For NaNoWriMo JULY
(Inspired by MY BOOK THERAPY)
Are you participating in July’s NaNoWriMo? (National Novel Writing Month) If not, maybe you should consider making the commitment.
But before you begin your 30-day adventure, you need to be familiar with some of the following terms and what they mean. How you plot is a personal thing, but find a way to include the elements that will make your story seamless.
Design a template, outline, or flowchart to match your personality. Have a road map to where you’re going so when July 1 begins you can plow through your words.
Think how fast you’ll be able to write if you have a road map to where you’re going!
Ordinary world. Show your character’s life when the story starts. What’s normal in her world? In The Hunger Games we know that Katniss and Gale have to escape and hunt for their food, that they live in a world where the Capitol controls the districts. That’s “their” normal.
Hook. Think of this as a water cooler moment. A scene that readers will talk about, something that draws them into the story, something they’ll want to tell their friends about. Sometimes the HOOK is confused with the INCITING INCIDENT (below) but not always.
In The Hunger Games it’s the fact that kids have to fight for their life, their family and their district—until death. This “premise” or hook is what readers talk about. How many times have you heard people say something like this?:
“The Hunger Games is a story where kids have to kill other kids.” People can’t imagine this scenario. Therefore, it creates a BUZZ.
Inciting incident. Something happens to your mc (main character) that disrupts his life and sends him on a quest.
In The Hunger Games, this is when Katniss volunteers to take her younger sister’s place in the Games. This event launches her on a quest.
Setting. Where the story takes place. There might be a different setting for every scene. Sometimes the setting can be the plot. Take a normal setting and change the time of day, (like a deserted playground in the middle of the night. Think how scary that could be.)
Consider the genre you’re writing and make the setting applicable. For example, if you’re writing YA consider those places teens like to hang at.
Character’s Greatest Fear. Know what this is before you start writing so you can make your mc face this fear. It’ll be their Black Moment later.
Yes, you will have to torture your character so it’s better to know right away what will get her panties in a ruffle or make her squirm. Does she think no one loves her? (It’s a lie, of course.) But make sure someone rejects her when she needs love the most. Make sure her greatest fear comes true.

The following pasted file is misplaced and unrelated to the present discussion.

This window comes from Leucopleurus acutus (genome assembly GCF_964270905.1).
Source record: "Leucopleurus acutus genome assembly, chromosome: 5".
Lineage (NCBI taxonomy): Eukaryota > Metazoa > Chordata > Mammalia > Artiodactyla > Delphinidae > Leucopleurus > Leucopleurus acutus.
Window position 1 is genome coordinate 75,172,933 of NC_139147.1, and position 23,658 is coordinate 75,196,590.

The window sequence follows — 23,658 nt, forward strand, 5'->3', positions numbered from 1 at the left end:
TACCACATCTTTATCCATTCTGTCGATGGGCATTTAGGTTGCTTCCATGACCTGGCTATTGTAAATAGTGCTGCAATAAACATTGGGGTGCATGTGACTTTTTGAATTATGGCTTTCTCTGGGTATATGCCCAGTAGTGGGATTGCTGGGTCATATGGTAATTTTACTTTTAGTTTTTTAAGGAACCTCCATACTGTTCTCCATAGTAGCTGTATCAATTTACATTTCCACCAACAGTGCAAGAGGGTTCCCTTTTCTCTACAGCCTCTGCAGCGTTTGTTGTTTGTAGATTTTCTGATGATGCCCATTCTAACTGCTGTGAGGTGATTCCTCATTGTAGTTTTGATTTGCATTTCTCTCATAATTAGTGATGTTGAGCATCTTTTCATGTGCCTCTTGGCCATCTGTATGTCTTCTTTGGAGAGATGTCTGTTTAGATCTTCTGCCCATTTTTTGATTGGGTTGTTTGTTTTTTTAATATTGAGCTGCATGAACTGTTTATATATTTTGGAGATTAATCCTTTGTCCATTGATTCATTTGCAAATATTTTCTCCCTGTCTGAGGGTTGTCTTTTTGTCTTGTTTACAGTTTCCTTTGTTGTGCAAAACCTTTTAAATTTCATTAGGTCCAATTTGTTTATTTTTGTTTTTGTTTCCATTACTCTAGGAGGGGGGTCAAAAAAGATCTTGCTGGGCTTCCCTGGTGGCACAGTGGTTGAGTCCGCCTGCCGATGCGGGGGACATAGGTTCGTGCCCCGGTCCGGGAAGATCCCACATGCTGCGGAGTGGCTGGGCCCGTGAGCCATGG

Happiest Moment. Identify main character’s happiest moment. This will give the reader a hint at what they want, their story goal.
Glimpse of Hope. Show a scene where the reader sees what the character wants. In the HG, the glimpse of hope is here in the first chapter:
“We could do it, you know,” Gale says quietly.
“What?” I ask.
“Leave the district. Run off. Live in the woods. You and I, we could make it,” says Gale. I am speechless. The idea is so preposterous.
“If we didn’t have so many kids,” he adds quickly.
He means our siblings, of course. Gale’s two little brothers and a sister. My Prim. And you may as well add our mothers because how would they manage without us hunting for the family?
Main character’s external goal and internal goal – What is their internal goal? What’s their external goal? Sometimes these are in conflict.
In the HG – Katniss’s goal was to stay alive, but if she did then she had to kill the others. Her internal goal was to be true to herself, but how could she love herself if she killed a human being?
Obstacles– what or who gets in the way of her achieving her goal?
What will happen if the main character doesn’t get what she wants? There will be consequences.
If Katniss doesn’t kill the others first, she will die.
The quest. The journey your character takes to find his new ordinary world. He will either find a NEW ordinary world or return to his old one. You get to decide.
The fork in the road. Your character has to choose which way to go. Each path/decision has consequences.
These paths will be written in multiple scenes. Three bad things need to happen, but make sure there’s a “relief” scene too—give the mc a chance to rest, to regain momentum or bounce back and react to the BAD events.
The black moment. “The black moment occurs in the beginning of the third act, the end of the second act. It’s when the worst possible thing happens, the main character’s greatest fear comes true, and when the lie she believed seems overwhelming.” (Susie May Warren, My Book Therapy)
This is the third and final BAD thing that happens. (Note: Each POV character needs a different black moment.)
Make this moment believable but unexpected.
Also called the climax. The ultimate point of tension in the story. This is when Katniss and Peeta fight Cato, he dies, and the announcer tells Katniss and Peeta that the rules have changed and only one winner can survive. The kids threaten to eat the poisonous berries. They’re ready to die together.
The aha moment. That moment when your character discovers something internal about himself. Or when he realizes the lie he thought was the truth, is really a lie.
Katniss believed that when the Games were over and if she won then her family wouldn’t be hungry anymore, she’d be free, and her district wouldn’t starve. But she discovers that this isn’t entirely true. Nothing, especially her life, will ever be the same again. She’s made the Capitol angry for defying them.
The happily-ever-after–or not. You get to decide which works for your novel.
(This post was inspired by Susie May Warren, best-selling author and teacher, at My Book Therapy. If you’re interested in ramping your writing skills join Susie May over at My Book Therapy. You’ll learn from the best!)
Does your roadmap look like this?